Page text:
Objective assessment of antianginal treatment: a double-blind comparison of propranolol, nifedipine, and their combination.Br Med J 1980; 281 doi: http://dx.doi.org/10.1136/bmj.281.6234.184 (Published 19 July 1980) Cite this as: Br Med J 1980;281:184
- P Lynch,
- H Dargie,
- S Krikler,
- D Krikler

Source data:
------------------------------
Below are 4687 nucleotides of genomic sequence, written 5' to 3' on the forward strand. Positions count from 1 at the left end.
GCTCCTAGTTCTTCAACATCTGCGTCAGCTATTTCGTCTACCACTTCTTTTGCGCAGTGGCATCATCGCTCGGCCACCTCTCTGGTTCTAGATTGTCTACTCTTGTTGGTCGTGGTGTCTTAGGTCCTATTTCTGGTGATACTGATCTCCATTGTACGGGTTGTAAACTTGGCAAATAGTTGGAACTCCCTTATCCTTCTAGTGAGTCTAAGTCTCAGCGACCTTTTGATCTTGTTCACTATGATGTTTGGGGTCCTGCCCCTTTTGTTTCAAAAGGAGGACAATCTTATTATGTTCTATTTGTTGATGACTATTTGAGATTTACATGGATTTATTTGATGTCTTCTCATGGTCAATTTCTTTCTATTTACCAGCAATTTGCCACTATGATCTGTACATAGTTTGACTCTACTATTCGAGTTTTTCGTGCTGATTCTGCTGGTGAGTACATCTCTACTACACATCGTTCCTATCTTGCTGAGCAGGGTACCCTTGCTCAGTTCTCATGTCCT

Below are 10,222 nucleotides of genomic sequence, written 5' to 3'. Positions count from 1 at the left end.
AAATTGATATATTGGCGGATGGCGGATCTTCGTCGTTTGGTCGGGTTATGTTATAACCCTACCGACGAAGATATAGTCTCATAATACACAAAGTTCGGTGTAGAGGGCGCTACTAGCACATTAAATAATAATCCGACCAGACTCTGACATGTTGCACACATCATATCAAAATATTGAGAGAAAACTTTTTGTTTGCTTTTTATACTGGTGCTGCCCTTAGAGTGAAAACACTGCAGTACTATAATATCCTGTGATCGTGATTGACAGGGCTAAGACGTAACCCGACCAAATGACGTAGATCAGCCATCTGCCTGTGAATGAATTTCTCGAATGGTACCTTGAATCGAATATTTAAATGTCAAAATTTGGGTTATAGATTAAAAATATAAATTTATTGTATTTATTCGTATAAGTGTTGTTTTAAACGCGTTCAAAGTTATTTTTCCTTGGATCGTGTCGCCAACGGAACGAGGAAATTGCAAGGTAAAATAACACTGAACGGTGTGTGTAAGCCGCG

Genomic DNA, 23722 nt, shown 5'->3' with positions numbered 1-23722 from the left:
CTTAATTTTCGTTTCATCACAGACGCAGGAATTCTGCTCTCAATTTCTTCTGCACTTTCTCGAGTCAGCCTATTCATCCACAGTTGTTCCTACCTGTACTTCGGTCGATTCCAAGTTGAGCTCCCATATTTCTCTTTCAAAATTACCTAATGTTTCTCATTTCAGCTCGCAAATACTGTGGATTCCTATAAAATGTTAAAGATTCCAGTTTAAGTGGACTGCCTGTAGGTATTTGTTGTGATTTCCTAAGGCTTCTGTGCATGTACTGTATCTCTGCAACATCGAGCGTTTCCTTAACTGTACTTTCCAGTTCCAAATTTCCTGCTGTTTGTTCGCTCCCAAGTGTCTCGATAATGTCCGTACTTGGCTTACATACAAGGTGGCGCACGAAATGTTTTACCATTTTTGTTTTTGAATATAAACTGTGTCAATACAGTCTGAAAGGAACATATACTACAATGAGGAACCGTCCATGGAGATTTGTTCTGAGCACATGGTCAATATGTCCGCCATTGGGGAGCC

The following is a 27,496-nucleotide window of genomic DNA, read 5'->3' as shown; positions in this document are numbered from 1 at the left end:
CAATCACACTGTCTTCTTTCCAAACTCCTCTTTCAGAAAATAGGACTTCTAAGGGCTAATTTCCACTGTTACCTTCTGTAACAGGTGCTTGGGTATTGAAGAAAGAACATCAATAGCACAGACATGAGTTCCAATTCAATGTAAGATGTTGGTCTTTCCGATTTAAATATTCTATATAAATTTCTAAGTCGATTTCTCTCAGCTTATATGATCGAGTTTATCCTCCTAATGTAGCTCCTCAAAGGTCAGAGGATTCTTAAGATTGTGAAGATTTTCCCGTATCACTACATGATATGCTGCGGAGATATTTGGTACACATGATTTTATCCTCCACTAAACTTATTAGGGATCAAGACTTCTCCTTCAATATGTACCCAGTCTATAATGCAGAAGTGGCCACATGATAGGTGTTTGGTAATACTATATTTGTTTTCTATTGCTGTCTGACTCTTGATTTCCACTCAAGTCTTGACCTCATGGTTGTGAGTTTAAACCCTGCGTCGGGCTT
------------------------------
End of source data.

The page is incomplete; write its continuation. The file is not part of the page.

In a double-blind clinical trial the antianginal effects of nifedipine (30 and 60 mg/day) and propranolol 240 and 480 mg/day) and a combination of both drugs were compared with those of placebo in 16 patients with severe exertional angina pectoris. Response to treatment was assessed by the objective criteria of 16-point precordial exercise mapping and 48-hour ambulatory electrocardiographic monitoring and subjectively by analysis of patients' daily diaries of episodes of angina and consumption of glyceryl trintrate. The incidence of pain and consumption of glyceryl trinitrate were significantly decreased by each drug compared with placebo, and the combination produced a further significant improvement. Objectively the total area and amount of ST depression on the precordial exercise map and the total number of episodes of ST depression detected on ambulatory monitoring confirmed the efficacy of each treatment regimen; the combination was significantly better than either drug alone (p <0.005). The objective methods permitted greater separation of treatment efficacy and showed reliably that the combination of propranolol and nifedipine was significantly better than either drug alone. Thus this combination is a safe and effective form of treatment for angina.